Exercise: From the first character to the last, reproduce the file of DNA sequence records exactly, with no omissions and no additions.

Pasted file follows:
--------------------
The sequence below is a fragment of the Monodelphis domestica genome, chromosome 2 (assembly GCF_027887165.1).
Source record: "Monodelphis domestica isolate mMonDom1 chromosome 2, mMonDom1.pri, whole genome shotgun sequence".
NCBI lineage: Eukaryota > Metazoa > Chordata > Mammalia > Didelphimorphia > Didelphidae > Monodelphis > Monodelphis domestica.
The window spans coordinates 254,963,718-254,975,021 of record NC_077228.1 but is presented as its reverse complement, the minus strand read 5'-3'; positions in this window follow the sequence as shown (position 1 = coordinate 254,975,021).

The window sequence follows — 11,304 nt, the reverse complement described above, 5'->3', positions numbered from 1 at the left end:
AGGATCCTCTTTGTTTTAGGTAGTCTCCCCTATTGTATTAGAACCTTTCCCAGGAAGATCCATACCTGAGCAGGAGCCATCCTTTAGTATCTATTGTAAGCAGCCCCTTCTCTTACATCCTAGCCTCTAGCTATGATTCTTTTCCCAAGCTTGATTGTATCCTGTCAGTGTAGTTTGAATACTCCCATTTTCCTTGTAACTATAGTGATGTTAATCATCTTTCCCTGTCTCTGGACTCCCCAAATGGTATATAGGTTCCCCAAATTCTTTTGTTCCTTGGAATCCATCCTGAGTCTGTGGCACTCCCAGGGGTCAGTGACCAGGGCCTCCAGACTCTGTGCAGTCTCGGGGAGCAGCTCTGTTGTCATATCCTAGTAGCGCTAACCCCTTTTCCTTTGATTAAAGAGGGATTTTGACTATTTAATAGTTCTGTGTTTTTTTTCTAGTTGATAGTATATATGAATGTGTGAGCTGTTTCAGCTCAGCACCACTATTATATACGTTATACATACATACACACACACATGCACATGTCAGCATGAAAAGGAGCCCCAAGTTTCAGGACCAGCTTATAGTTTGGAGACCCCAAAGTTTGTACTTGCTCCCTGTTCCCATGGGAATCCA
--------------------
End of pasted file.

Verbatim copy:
The sequence below is a fragment of the Monodelphis domestica genome, chromosome 2 (assembly GCF_027887165.1).
Source record: "Monodelphis domestica isolate mMonDom1 chromosome 2, mMonDom1.pri, whole genome shotgun sequence".
NCBI lineage: Eukaryota > Metazoa > Chordata > Mammalia > Didelphimorphia > Didelphidae > Monodelphis > Monodelphis domestica.
The window spans coordinates 254,963,718-254,975,021 of record NC_077228.1 but is presented as its reverse complement, the minus strand read 5'-3'; positions in this window follow the sequence as shown (position 1 = coordinate 254,975,021).

The window sequence follows — 11,304 nt, the reverse complement described above, 5'->3', positions numbered from 1 at the left end:
AGGATCCTCTTTGTTTTAGGTAGTCTCCCCTATTGTATTAGAACCTTTCCCAGGAAGATCCATACCTGAGCAGGAGCCATCCTTTAGTATCTATTGTAAGCAGCCCCTTCTCTTACATCCTAGCCTCTAGCTATGATTCTTTTCCCAAGCTTGATTGTATCCTGTCAGTGTAGTTTGAATACTCCCATTTTCCTTGTAACTATAGTGATGTTAATCATCTTTCCCTGTCTCTGGACTCCCCAAATGGTATATAGGTTCCCCAAATTCTTTTGTTCCTTGGAATCCATCCTGAGTCTGTGGCACTCCCAGGGGTCAGTGACCAGGGCCTCCAGACTCTGTGCAGTCTCGGGGAGCAGCTCTGTTGTCATATCCTAGTAGCGCTAACCCCTTTTCCTTTGATTAAAGAGGGATTTTGACTATTTAATAGTTCTGTGTTTTTTTTCTAGTTGATAGTATATATGAATGTGTGAGCTGTTTCAGCTCAGCACCACTATTATATACGTTATACATACATACACACACACATGCACATGTCAGCATGAAAAGGAGCCCCAAGTTTCAGGACCAGCTTATAGTTTGGAGACCCCAAAGTTTGTACTTGCTCCCTGTTCCCATGGGAATCCA